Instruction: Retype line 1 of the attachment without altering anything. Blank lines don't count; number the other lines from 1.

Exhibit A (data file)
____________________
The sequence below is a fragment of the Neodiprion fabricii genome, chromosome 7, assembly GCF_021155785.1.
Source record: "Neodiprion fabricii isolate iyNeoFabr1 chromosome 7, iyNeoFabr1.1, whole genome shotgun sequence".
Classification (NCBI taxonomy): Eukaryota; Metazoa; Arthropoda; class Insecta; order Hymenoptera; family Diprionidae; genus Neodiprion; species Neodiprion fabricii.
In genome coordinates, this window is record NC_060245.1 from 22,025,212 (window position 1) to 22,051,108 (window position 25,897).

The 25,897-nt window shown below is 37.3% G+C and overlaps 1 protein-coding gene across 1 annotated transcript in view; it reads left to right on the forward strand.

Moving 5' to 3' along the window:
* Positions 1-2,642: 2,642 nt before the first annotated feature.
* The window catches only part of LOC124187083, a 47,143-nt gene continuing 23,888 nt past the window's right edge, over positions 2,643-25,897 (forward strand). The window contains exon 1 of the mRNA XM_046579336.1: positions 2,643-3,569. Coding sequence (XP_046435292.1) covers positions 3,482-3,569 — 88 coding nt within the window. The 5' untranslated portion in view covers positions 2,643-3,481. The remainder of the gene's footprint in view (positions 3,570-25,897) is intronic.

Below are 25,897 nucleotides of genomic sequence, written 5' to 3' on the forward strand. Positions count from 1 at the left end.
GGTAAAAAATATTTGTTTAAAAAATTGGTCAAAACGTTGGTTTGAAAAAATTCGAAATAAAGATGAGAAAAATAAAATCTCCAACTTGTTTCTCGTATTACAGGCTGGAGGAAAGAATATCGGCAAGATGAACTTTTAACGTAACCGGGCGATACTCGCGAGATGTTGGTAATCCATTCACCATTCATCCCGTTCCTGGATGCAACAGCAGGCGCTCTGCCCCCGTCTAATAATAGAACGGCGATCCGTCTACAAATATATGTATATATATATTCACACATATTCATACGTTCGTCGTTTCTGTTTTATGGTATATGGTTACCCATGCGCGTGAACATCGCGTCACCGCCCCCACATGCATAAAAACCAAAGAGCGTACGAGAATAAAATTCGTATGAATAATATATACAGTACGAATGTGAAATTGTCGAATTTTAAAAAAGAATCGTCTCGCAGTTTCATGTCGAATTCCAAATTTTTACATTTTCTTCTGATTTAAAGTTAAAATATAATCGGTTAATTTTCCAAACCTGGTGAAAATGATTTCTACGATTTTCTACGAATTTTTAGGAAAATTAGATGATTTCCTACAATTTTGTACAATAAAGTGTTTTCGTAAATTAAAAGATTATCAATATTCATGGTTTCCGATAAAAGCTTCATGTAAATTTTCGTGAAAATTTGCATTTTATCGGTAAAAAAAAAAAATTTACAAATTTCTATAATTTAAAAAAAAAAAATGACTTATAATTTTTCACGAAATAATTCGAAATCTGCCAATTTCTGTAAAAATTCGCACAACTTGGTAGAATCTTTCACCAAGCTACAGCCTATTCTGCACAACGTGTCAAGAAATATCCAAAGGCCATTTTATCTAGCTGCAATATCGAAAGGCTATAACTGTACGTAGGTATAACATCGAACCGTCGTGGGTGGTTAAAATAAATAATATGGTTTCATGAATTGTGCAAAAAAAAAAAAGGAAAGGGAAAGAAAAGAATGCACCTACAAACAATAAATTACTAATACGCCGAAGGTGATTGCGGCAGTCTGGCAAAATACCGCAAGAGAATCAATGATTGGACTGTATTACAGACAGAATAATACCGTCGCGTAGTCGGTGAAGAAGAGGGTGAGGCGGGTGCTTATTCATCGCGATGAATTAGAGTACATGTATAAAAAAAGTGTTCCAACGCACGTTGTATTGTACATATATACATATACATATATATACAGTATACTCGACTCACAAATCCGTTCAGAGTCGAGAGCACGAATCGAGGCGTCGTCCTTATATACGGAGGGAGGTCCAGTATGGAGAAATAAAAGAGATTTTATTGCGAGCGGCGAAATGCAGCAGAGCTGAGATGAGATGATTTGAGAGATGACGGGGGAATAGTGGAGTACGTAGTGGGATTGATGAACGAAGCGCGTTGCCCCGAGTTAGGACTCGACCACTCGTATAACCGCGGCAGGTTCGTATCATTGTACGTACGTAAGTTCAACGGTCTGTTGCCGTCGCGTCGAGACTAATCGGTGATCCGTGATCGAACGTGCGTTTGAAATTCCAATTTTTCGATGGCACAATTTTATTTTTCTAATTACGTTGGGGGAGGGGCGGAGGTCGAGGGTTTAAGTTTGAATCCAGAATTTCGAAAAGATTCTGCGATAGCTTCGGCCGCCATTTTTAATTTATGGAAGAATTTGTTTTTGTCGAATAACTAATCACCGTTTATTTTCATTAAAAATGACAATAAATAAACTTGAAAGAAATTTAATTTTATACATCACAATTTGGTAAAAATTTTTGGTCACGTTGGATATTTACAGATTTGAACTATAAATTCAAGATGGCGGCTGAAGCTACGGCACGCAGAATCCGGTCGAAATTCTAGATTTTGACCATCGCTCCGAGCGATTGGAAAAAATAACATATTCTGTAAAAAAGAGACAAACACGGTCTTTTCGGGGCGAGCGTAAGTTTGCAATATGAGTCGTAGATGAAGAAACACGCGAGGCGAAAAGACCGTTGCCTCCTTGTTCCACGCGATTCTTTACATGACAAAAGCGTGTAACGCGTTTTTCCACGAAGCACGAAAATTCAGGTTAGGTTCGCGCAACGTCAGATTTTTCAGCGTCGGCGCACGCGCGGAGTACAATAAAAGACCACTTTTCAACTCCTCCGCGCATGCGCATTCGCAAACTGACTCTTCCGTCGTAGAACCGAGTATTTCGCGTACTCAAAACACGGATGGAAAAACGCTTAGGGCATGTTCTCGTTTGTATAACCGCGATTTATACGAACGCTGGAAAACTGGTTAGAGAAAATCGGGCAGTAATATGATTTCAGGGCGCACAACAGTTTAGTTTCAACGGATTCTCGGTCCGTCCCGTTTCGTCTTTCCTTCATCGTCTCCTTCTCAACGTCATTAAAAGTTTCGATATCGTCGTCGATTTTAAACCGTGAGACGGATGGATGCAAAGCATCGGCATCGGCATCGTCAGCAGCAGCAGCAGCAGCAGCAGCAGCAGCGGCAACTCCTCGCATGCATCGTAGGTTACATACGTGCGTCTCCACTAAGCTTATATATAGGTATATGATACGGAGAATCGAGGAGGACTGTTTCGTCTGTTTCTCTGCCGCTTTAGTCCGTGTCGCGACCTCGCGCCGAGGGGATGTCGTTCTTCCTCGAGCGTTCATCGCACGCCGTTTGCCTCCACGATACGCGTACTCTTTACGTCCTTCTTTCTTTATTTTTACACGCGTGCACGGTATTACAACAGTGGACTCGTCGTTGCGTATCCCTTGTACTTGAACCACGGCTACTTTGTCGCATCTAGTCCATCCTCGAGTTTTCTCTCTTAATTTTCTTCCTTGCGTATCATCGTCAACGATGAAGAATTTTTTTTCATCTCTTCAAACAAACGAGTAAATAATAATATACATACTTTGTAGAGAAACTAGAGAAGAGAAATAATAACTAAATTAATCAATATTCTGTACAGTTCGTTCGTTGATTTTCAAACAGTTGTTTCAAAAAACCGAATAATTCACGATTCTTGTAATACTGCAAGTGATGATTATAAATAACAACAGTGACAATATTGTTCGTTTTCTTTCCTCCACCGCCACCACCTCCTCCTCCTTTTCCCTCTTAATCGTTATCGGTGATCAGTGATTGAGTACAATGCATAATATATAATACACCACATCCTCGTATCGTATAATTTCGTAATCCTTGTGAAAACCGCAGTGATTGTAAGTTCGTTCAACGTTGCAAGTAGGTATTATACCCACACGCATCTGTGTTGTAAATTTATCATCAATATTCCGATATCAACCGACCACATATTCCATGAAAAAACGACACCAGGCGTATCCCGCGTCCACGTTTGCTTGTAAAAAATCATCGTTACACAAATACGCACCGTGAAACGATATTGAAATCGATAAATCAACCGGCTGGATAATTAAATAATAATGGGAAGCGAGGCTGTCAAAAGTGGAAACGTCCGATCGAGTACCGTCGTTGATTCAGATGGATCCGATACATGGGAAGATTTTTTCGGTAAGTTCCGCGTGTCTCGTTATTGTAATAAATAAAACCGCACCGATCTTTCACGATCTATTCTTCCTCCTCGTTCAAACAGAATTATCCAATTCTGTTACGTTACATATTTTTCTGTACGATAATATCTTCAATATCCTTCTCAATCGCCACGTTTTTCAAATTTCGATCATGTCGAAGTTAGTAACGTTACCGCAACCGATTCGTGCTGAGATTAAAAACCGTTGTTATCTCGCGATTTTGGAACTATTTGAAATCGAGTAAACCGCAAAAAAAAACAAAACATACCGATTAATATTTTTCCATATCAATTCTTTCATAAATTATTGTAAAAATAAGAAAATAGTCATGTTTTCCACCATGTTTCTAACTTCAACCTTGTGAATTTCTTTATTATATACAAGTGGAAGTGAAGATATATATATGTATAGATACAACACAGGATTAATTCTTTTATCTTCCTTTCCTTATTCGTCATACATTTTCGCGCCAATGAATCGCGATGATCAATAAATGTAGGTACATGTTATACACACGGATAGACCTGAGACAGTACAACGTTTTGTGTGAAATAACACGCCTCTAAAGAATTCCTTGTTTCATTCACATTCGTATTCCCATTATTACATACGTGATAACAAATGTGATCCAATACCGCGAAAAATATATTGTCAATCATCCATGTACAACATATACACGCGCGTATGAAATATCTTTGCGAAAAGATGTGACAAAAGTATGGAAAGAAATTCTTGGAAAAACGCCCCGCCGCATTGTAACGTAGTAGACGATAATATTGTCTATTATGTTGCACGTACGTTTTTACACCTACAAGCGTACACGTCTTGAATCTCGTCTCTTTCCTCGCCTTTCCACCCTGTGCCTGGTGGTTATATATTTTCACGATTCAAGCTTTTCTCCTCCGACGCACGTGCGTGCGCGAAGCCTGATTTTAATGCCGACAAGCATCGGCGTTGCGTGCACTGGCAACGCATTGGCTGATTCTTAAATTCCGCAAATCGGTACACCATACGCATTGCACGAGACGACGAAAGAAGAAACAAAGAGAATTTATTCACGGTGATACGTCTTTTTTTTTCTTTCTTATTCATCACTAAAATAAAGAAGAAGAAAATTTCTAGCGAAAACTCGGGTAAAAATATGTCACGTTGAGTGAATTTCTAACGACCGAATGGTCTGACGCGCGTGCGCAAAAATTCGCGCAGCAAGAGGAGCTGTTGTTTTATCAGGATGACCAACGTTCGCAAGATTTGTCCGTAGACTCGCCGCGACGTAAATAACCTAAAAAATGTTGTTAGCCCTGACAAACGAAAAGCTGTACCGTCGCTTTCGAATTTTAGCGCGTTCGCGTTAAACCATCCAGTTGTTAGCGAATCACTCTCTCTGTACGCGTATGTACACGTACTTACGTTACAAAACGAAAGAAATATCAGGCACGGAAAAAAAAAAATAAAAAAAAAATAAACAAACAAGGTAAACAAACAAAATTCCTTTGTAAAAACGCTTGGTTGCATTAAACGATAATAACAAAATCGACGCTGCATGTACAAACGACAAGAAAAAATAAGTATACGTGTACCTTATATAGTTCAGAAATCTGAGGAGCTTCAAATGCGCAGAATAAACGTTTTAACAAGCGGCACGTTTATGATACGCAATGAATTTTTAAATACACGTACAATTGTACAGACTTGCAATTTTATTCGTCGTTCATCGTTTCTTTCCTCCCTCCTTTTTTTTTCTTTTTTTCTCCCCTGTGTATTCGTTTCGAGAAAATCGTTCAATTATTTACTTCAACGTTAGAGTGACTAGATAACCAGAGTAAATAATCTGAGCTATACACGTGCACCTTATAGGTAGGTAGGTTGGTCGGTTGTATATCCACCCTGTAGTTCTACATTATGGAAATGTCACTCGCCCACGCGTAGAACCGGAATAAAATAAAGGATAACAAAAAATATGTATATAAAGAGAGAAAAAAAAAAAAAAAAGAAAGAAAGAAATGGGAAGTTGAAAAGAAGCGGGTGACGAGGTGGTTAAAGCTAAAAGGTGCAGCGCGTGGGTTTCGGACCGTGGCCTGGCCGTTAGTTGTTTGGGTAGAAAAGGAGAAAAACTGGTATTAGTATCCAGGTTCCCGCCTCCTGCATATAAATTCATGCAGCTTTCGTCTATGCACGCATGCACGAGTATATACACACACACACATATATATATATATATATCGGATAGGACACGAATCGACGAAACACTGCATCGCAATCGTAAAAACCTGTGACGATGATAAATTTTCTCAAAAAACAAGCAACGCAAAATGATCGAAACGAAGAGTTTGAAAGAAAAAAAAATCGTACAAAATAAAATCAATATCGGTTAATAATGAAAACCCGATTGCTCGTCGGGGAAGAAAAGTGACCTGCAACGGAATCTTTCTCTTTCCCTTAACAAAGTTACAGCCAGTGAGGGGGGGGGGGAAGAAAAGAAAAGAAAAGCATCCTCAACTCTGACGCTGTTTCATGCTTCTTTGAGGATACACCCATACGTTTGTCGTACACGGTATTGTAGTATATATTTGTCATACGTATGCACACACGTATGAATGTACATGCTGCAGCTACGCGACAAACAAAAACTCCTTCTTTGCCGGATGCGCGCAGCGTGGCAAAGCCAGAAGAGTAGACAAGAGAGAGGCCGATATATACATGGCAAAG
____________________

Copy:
The sequence below is a fragment of the Neodiprion fabricii genome, chromosome 7, assembly GCF_021155785.1.